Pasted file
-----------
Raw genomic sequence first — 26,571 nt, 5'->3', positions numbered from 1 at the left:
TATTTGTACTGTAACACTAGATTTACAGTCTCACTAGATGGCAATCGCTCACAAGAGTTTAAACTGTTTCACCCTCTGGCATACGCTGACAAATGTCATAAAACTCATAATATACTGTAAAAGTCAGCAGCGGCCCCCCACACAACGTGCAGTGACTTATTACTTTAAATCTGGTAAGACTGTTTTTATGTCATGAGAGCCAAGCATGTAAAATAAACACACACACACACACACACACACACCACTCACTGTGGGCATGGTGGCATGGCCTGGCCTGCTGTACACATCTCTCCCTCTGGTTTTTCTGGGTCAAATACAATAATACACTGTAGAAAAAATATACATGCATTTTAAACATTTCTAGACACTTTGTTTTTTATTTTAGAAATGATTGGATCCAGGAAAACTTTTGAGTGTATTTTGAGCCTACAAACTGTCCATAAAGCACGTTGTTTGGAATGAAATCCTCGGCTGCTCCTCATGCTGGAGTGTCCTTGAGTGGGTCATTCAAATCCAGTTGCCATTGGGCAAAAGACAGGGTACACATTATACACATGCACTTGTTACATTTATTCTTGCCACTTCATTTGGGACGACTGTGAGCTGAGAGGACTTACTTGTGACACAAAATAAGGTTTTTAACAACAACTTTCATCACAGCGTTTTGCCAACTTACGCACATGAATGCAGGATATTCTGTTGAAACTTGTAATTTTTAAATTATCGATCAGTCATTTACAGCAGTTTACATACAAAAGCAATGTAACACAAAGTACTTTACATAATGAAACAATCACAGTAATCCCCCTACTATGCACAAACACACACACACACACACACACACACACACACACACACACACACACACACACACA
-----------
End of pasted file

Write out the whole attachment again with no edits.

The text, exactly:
Raw genomic sequence first — 26,571 nt, 5'->3', positions numbered from 1 at the left:
TATTTGTACTGTAACACTAGATTTACAGTCTCACTAGATGGCAATCGCTCACAAGAGTTTAAACTGTTTCACCCTCTGGCATACGCTGACAAATGTCATAAAACTCATAATATACTGTAAAAGTCAGCAGCGGCCCCCCACACAACGTGCAGTGACTTATTACTTTAAATCTGGTAAGACTGTTTTTATGTCATGAGAGCCAAGCATGTAAAATAAACACACACACACACACACACACACACCACTCACTGTGGGCATGGTGGCATGGCCTGGCCTGCTGTACACATCTCTCCCTCTGGTTTTTCTGGGTCAAATACAATAATACACTGTAGAAAAAATATACATGCATTTTAAACATTTCTAGACACTTTGTTTTTTATTTTAGAAATGATTGGATCCAGGAAAACTTTTGAGTGTATTTTGAGCCTACAAACTGTCCATAAAGCACGTTGTTTGGAATGAAATCCTCGGCTGCTCCTCATGCTGGAGTGTCCTTGAGTGGGTCATTCAAATCCAGTTGCCATTGGGCAAAAGACAGGGTACACATTATACACATGCACTTGTTACATTTATTCTTGCCACTTCATTTGGGACGACTGTGAGCTGAGAGGACTTACTTGTGACACAAAATAAGGTTTTTAACAACAACTTTCATCACAGCGTTTTGCCAACTTACGCACATGAATGCAGGATATTCTGTTGAAACTTGTAATTTTTAAATTATCGATCAGTCATTTACAGCAGTTTACATACAAAAGCAATGTAACACAAAGTACTTTACATAATGAAACAATCACAGTAATCCCCCTACTATGCACAAACACACACACACACACACACACACACACACACACACACACACACACACACACACA